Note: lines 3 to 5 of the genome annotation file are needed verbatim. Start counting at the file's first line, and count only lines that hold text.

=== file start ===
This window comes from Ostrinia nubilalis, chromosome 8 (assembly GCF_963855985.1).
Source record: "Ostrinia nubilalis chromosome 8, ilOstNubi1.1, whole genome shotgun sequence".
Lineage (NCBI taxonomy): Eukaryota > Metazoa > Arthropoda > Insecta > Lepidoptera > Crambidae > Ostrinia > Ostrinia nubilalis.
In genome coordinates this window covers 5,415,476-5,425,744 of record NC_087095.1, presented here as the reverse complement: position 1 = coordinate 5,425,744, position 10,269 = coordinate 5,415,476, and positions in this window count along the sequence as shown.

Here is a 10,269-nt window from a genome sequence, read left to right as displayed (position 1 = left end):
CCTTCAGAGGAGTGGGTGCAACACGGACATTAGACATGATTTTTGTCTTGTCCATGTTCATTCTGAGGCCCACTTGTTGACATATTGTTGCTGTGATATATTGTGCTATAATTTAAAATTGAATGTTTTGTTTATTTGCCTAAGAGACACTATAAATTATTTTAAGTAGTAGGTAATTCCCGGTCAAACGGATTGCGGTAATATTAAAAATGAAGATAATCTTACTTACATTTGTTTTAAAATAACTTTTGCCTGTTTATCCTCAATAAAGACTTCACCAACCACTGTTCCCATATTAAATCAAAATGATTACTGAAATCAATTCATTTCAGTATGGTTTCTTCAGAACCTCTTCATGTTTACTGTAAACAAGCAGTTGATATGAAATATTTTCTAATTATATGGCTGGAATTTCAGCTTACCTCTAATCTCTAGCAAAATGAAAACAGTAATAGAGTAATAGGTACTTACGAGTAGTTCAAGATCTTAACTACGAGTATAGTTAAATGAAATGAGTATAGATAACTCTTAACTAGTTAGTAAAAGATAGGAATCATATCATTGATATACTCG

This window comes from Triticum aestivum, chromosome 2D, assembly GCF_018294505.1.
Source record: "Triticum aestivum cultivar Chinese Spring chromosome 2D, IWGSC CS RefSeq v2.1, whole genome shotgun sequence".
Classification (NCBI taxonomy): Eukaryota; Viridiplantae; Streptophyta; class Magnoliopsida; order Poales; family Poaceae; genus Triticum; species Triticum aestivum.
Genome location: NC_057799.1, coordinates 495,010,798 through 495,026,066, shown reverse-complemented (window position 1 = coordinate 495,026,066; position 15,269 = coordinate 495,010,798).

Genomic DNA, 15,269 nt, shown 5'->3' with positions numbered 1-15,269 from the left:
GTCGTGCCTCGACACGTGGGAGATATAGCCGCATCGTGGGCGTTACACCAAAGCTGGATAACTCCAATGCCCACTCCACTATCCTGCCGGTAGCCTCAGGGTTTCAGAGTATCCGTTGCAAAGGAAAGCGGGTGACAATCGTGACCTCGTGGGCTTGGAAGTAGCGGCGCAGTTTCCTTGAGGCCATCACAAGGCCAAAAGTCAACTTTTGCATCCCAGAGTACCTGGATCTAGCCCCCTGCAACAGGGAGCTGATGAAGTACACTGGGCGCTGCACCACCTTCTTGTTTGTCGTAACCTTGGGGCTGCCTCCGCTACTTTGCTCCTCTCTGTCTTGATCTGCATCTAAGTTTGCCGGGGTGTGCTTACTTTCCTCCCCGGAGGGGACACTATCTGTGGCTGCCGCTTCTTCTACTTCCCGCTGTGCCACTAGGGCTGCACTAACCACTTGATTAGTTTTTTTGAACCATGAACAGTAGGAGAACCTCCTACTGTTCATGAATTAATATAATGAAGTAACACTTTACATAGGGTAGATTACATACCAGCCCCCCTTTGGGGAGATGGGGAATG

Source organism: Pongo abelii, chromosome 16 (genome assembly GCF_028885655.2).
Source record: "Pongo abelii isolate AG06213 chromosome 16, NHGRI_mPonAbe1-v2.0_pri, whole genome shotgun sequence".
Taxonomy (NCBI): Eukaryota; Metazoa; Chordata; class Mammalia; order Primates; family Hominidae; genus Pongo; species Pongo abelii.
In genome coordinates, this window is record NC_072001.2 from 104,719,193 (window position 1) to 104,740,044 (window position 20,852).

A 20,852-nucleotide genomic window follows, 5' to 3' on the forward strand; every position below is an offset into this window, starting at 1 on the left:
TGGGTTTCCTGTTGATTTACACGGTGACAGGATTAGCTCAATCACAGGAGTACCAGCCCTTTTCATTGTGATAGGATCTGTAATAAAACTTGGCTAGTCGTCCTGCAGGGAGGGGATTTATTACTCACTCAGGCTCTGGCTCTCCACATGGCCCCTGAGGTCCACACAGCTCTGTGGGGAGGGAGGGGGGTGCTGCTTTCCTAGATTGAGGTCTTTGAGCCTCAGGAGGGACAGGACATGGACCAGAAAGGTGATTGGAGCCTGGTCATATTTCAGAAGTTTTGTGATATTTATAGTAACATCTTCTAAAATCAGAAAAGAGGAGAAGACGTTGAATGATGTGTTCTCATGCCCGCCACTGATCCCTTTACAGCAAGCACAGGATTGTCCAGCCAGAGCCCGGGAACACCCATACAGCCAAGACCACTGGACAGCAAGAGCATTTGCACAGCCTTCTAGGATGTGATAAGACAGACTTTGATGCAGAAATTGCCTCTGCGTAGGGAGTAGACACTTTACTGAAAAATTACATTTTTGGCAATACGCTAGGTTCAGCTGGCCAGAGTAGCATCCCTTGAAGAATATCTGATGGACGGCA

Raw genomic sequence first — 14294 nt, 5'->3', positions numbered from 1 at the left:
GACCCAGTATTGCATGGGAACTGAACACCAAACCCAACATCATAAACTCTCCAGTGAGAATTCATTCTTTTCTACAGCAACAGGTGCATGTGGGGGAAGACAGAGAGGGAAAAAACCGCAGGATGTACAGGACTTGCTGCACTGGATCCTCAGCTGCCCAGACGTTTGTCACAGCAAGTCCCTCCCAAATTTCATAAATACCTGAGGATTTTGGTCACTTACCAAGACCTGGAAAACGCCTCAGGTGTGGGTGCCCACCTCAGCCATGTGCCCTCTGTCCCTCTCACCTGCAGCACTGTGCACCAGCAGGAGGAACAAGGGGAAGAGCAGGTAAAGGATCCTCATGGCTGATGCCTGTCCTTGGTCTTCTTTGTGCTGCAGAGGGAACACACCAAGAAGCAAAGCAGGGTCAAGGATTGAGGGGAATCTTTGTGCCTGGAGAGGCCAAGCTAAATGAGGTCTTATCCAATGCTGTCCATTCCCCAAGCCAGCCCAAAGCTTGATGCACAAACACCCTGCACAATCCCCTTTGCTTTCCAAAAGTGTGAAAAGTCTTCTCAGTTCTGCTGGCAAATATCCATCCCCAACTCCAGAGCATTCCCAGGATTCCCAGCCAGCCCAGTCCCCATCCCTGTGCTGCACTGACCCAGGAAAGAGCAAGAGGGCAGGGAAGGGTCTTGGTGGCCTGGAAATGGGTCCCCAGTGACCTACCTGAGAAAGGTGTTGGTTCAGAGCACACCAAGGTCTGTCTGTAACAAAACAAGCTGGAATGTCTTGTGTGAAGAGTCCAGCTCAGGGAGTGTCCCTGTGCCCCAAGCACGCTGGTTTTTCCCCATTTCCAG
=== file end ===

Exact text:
Lineage (NCBI taxonomy): Eukaryota > Metazoa > Arthropoda > Insecta > Lepidoptera > Crambidae > Ostrinia > Ostrinia nubilalis.
In genome coordinates this window covers 5,415,476-5,425,744 of record NC_087095.1, presented here as the reverse complement: position 1 = coordinate 5,425,744, position 10,269 = coordinate 5,415,476, and positions in this window count along the sequence as shown.

Here is a 10,269-nt window from a genome sequence, read left to right as displayed (position 1 = left end):